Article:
An anonymous Twitter account is helping Arizona State University officials crack down on students flouting coronavirus safety guidelines by posting photos and videos of crowded, maskless parties taking place around campus.
The account, ‘ASUcovidTracker’, was set up in August when the university in Tempe resumed in-person classes for the fall semester by a junior who became concerned about the administration’s efforts to curb the spread of COVID-19 on campus.
Over the past two months the account has racked up more than 4,000 followers as it regularly posting blurred images of students violating the school’s safety protocols, along with updates about campus case counts and new policies.
The man behind the account, who is from Tempe and has gone to great lengths to remain anonymous for fear of retaliation from the administration or his peers, explained to the Daily Beast this week that his goal was not to shame rule breakers, but to hold ASU accountable for inviting thousands of students and staff back on campus during a pandemic.
‘I knew that for my community, there was going to be a huge impact to bringing all these students back… especially when a lot of these students don’t care about social distancing or really trying to stop the spread,’ he told the Daily Beast via the encrypted messaging app Signal.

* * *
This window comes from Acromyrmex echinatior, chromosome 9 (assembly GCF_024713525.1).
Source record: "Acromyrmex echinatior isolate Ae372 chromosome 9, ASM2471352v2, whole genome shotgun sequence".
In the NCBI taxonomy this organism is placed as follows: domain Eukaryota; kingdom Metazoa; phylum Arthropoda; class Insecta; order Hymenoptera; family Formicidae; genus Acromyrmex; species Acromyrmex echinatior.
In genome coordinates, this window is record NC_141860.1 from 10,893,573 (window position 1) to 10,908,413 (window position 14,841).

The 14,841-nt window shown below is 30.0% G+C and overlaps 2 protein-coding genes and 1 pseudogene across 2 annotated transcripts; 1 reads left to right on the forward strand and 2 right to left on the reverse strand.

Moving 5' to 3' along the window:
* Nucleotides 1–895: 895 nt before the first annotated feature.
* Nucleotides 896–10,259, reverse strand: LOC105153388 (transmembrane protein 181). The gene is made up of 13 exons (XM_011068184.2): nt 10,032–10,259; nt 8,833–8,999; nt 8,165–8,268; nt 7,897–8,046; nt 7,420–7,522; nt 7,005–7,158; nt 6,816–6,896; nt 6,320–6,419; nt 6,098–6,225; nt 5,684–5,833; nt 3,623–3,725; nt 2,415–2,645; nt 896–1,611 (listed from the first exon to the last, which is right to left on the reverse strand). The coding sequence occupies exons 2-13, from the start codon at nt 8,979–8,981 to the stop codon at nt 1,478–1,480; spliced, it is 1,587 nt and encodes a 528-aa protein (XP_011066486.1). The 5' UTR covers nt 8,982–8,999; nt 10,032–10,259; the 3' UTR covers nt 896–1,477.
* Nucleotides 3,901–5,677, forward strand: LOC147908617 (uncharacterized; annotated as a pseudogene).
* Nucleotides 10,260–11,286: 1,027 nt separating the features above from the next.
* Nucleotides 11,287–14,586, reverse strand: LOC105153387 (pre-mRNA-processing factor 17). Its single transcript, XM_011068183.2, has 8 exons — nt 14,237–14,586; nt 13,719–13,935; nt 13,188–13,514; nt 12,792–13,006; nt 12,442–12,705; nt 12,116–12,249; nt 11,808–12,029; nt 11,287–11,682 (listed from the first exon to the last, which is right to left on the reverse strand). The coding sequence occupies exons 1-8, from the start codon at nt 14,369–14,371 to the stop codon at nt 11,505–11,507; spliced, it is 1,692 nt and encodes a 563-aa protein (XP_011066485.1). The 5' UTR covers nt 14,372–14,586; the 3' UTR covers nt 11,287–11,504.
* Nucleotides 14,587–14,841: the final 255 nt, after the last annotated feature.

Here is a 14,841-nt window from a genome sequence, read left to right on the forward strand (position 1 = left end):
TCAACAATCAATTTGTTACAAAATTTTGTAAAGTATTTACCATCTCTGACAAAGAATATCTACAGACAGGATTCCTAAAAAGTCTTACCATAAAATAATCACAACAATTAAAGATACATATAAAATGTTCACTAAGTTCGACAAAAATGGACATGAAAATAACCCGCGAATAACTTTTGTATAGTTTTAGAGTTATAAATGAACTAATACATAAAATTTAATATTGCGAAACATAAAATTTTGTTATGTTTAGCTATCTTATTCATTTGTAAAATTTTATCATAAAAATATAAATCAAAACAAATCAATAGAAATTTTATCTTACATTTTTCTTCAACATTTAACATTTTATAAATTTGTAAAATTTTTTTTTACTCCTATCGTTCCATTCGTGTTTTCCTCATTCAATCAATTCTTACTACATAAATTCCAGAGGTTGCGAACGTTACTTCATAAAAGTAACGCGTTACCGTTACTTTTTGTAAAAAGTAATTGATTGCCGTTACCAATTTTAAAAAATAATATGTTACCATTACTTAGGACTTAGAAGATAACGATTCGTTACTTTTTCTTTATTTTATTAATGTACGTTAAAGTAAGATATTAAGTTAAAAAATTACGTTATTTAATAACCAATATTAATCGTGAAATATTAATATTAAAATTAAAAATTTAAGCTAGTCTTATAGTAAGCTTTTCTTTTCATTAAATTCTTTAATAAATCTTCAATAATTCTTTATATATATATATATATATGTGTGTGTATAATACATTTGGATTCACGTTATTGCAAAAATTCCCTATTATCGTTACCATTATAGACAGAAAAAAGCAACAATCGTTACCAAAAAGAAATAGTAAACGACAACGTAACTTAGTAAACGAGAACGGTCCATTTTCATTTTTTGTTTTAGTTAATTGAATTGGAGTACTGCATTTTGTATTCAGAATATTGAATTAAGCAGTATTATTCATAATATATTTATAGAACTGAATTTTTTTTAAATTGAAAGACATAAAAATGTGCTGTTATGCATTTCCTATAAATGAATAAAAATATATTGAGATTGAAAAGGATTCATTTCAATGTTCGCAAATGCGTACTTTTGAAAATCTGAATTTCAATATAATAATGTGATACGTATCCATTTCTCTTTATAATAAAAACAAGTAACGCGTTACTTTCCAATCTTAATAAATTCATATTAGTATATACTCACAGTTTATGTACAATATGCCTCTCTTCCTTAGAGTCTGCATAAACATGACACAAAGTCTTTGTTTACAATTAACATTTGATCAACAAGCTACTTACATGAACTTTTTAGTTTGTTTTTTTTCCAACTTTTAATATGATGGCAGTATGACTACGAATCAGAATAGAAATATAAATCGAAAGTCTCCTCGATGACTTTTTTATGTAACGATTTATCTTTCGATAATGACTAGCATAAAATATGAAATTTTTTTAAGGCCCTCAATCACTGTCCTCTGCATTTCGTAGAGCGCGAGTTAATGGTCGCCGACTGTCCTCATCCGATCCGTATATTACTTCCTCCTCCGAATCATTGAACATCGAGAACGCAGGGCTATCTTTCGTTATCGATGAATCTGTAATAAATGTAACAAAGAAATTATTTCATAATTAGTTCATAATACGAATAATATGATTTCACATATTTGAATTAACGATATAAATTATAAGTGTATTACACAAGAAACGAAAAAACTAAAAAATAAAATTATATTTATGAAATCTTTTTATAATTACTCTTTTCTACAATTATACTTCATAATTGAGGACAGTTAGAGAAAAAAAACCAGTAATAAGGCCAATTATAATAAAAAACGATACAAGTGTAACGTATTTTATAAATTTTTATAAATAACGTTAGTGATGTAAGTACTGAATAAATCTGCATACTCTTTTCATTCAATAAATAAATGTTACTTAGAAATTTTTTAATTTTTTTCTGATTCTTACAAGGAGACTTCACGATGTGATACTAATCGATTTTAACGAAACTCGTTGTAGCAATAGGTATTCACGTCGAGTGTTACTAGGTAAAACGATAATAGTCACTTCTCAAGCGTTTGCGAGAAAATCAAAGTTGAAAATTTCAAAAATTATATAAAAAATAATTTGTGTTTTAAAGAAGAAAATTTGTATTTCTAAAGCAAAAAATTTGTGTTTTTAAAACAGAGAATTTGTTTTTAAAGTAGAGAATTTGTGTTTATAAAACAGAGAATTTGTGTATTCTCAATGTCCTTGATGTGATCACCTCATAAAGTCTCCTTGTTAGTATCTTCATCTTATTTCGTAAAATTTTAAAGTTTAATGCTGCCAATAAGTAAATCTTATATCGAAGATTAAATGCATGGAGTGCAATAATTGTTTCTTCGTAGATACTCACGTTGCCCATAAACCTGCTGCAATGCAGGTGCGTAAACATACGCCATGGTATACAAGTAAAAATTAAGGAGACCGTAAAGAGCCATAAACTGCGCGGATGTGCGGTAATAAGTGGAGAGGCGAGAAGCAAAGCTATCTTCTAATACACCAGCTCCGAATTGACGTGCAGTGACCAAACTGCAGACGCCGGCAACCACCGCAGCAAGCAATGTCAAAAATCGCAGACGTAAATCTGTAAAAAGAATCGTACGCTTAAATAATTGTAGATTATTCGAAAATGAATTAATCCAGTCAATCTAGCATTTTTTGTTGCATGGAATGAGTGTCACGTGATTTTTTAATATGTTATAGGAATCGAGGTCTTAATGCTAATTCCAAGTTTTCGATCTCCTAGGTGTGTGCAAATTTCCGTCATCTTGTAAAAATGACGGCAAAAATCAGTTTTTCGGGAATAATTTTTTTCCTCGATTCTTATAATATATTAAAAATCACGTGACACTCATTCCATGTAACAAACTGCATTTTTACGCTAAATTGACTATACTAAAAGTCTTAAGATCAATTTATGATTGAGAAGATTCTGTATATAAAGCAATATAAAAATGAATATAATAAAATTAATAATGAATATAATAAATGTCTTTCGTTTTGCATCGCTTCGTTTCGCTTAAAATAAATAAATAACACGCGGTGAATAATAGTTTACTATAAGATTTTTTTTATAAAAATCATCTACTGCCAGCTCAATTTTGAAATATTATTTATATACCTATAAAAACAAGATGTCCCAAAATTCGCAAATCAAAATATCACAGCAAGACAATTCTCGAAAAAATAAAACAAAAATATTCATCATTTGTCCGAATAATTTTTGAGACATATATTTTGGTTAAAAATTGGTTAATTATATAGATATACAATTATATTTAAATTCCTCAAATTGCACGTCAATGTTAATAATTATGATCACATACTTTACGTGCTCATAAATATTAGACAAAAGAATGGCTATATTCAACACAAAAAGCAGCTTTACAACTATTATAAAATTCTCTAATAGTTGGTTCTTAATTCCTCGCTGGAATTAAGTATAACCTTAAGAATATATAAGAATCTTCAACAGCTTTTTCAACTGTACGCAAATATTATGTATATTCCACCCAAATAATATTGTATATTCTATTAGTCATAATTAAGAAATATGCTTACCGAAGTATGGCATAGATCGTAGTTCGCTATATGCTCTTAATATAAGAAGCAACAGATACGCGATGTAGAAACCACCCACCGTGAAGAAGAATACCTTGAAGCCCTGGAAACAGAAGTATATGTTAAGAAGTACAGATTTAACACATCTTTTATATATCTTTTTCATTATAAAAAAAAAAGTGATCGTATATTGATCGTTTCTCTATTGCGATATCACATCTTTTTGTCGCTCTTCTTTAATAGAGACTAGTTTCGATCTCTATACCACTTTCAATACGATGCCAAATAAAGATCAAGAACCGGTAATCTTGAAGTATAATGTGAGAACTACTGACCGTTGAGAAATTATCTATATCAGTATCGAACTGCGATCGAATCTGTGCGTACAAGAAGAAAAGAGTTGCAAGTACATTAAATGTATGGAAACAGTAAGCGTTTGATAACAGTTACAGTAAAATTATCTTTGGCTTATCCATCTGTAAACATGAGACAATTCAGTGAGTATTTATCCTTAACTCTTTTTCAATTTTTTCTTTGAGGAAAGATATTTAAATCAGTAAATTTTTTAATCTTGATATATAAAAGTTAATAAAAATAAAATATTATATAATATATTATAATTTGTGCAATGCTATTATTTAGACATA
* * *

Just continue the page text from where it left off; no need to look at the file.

‘I just wanted to hold the university accountable in a way that I didn’t see happening.’
As of Monday, 1,996 coronavirus cases have been confirmed by ASU, and 121 remain active, according to the latest figures on the school’s website.
ASU officials say they are aware of the anonymous Twitter watchdog, and it appears they’re paying attention to it. Late last month, dozens of students and four Greek chapters were suspended in connection with events that were brought to light in photos posted to the account.